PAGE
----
Devendra Banhart at Tonic, NYC

‘Sup | by Catherine Despont

live Interview

I remember the first time I heard Devendra Banhart. It was one month to the day before this interview, January 16, sometime before 11AM, as I arrived at the ‘Sup office. Marisa had just gotten the album from Young God Records and was giving it a listen. It took me less than half a song to be swept away by it, because enjoying Devendra’s music is like reading a great book: It can carry you off and set you down in a different universe, but you need to be a reader. His music isn’t esoteric, but it is mysterious and requires that you be willing to follow his lead. Although it engulfed me immediately, I could also see why someone might not be taken up by it.

The album, Oh Me Oh My the Way the Day Goes By the Sun is Setting Dogs are Dreaming Lovesongs of the Christmas Spirit, is an eccentric collection of hand clapping, guitar picking, whistles, and the sweetest singing followed by occasional shouts. The songs, conceived as demos, were recorded on warbling four-tracks and many of them die within 30 seconds. They could be compared to folk music the way Cat Power is folk, but I’d still prefer to compare them to a book. To a fable. Devendra’s music is a universe, like one of Italo Calvino’s Invisible Cities, that could have its encyclopedia written by Borges. Each song conjures up characters and places that create something closer to an esthetic than to a musical style per se.

His songs have heroes and villains and endless anthropomorphisms: limbs that laugh, animals that act, teeth that whistle. Words in general seem to take on different meanings after passing through his mouth. Even better than listening to Devendra is actually going to see him live. There’s a softness and an intimacy to his performance that’s hypnotic and enchanting. When I saw him at Tonic, the few times I let my gaze leave him was to notice the happy, almost delirious faces of the people around me. The album feels like a promising first chapter to a long and wonderful book, and like most great stories, the best way to get it is straight from the author’s mouth.

Devendra Banhart is 21 years old, was born in Texas (spent some time in Venezuela) and is quickly becoming very well known inside and outside of credible indie music circles. After recently wrapping up a huge U.S., tour Devendra is leaving again in the next few weeks for Paris, Brussels and London and then across the U.S. again.

I liked your drawing in Loyal magazine.
Oh yeah. Thanks. I lost that drawing in a store. It really bums me out.

How long have you been on tour?
Over a month. We’ve been on tour for like over six weeks.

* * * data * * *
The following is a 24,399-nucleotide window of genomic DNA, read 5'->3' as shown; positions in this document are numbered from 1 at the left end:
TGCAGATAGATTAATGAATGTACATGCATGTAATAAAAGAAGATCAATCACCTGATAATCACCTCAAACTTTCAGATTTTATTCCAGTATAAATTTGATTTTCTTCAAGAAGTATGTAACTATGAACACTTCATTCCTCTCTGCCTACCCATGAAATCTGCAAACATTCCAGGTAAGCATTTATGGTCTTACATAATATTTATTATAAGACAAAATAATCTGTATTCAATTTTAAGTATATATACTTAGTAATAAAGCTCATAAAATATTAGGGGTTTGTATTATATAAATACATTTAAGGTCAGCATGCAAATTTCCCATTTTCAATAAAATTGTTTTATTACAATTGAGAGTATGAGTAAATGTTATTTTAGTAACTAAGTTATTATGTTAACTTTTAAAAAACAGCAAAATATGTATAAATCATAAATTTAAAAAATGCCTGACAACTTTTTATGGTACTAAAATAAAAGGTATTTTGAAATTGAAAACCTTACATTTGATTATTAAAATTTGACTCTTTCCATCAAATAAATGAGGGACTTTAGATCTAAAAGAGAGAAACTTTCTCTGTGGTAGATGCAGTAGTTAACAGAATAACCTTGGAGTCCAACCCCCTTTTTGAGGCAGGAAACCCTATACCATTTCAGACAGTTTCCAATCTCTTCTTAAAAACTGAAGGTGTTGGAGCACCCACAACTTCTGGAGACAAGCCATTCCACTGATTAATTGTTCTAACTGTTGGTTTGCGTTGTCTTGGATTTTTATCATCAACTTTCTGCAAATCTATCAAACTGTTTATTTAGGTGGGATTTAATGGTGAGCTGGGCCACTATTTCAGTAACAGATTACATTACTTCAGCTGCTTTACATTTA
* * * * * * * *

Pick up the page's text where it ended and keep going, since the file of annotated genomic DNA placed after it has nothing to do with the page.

How are you doing?
I don’t know, I think every night a bit of my brain goes out my ear. And the ones that are in there are totally scrambled.

Is it the end now? Are you going to be in New York?
This is the last night of the tour, yeah. And then another tour starts. It’s three shows in Europe with this guy Michael Gira, and then it’s a tour with his band and it’s the same thing I just did in America but it will be different.

Are you excited? Are you tired?
Yeah, I am, totally. Both.

Where are you going in Europe?
I think Brussels, Paris, and London.

Didn’t you spend time in Paris before?
Yeah, I spent a year there.

Where did you live?
Different places, with friends. Have you been?

Yeah, my dad’s French so I go there a lot. Where are you playing in Paris?
Have you ever heard of a place called Beteau Fare? It’s kind of famous for techno or something. But the people who own it own the boat next to it—it’s an old pirate boat and it can’t actually sail but it is authentic, and it sits on the Seine and there’s a stage and a restaurant. That’s where I played some really good shows because people weren’t there for the hype or because they were told to go; they were there just because they wanted to see music.

What were the other two cities again?
Brussels and London, and I haven’t been to either one. Have you been to both?

Just to London. I studied there last year.
What did you study?

Politics and Literature.
Did you graduate?

Yeah, in May.
With a degree in what?

Oh wow. That’s funny.

I have a lot of friends who are female who I tell to stay away from philosophy because they’re always assholes.

Yeah, well, they are assholes. Which is why I don’t really want to do anything else with it. But I’m glad I did it.
Yeah, no, sure. I have a completely uninformed asshole point of view (laughs).

Are you planning on staying in NY for a while? What are your projects?
Well, I live here. But all my things are in someone’s basement, so I’m going from couch to couch or whatever. Oh! I’m finishing this book that I’ve been writing. Here, I‘ll show the only copy. It’s called Rejoicing in the Hands of the Golden Negress and/or Being Watched by Floating Beings. And it’s about a town where God is a big golden woman who looks like Bessie Smith, or maybe an older Billie Holiday. And the people in the town are Indians and the only way things can be made is by hands getting pregnant with them. So you have to ask your hand, or a hand, any hand—I don’t know that you can own a hand, it’s just like any other person—if you’d like some chopsticks or if you’d like some cement or some grapes or whatever, and the hand has to get pregnant with it. You have to make a trade with the hand.